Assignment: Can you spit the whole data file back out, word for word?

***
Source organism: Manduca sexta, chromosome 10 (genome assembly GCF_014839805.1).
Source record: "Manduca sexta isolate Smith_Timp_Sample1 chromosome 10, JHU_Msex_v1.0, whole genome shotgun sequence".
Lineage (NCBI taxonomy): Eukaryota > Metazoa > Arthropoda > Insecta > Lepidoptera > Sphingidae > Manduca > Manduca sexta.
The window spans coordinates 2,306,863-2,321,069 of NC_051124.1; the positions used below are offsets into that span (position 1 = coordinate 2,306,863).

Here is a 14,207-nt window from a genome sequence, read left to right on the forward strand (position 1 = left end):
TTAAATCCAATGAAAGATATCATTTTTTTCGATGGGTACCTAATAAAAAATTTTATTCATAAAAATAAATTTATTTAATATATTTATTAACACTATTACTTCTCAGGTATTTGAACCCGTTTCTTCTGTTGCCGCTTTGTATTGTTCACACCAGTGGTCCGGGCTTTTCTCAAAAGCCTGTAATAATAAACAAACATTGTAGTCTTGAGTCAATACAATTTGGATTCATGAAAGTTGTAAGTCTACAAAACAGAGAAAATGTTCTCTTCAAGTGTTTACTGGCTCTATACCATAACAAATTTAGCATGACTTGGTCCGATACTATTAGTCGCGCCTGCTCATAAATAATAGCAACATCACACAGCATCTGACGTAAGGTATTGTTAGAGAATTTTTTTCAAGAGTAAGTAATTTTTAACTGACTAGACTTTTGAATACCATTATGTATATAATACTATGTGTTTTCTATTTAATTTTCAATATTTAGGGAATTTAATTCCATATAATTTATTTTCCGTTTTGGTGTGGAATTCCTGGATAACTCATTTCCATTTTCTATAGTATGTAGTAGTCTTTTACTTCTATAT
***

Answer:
Source organism: Manduca sexta, chromosome 10 (genome assembly GCF_014839805.1).
Source record: "Manduca sexta isolate Smith_Timp_Sample1 chromosome 10, JHU_Msex_v1.0, whole genome shotgun sequence".
Lineage (NCBI taxonomy): Eukaryota > Metazoa > Arthropoda > Insecta > Lepidoptera > Sphingidae > Manduca > Manduca sexta.
The window spans coordinates 2,306,863-2,321,069 of NC_051124.1; the positions used below are offsets into that span (position 1 = coordinate 2,306,863).

Here is a 14,207-nt window from a genome sequence, read left to right on the forward strand (position 1 = left end):
TTAAATCCAATGAAAGATATCATTTTTTTCGATGGGTACCTAATAAAAAATTTTATTCATAAAAATAAATTTATTTAATATATTTATTAACACTATTACTTCTCAGGTATTTGAACCCGTTTCTTCTGTTGCCGCTTTGTATTGTTCACACCAGTGGTCCGGGCTTTTCTCAAAAGCCTGTAATAATAAACAAACATTGTAGTCTTGAGTCAATACAATTTGGATTCATGAAAGTTGTAAGTCTACAAAACAGAGAAAATGTTCTCTTCAAGTGTTTACTGGCTCTATACCATAACAAATTTAGCATGACTTGGTCCGATACTATTAGTCGCGCCTGCTCATAAATAATAGCAACATCACACAGCATCTGACGTAAGGTATTGTTAGAGAATTTTTTTCAAGAGTAAGTAATTTTTAACTGACTAGACTTTTGAATACCATTATGTATATAATACTATGTGTTTTCTATTTAATTTTCAATATTTAGGGAATTTAATTCCATATAATTTATTTTCCGTTTTGGTGTGGAATTCCTGGATAACTCATTTCCATTTTCTATAGTATGTAGTAGTCTTTTACTTCTATAT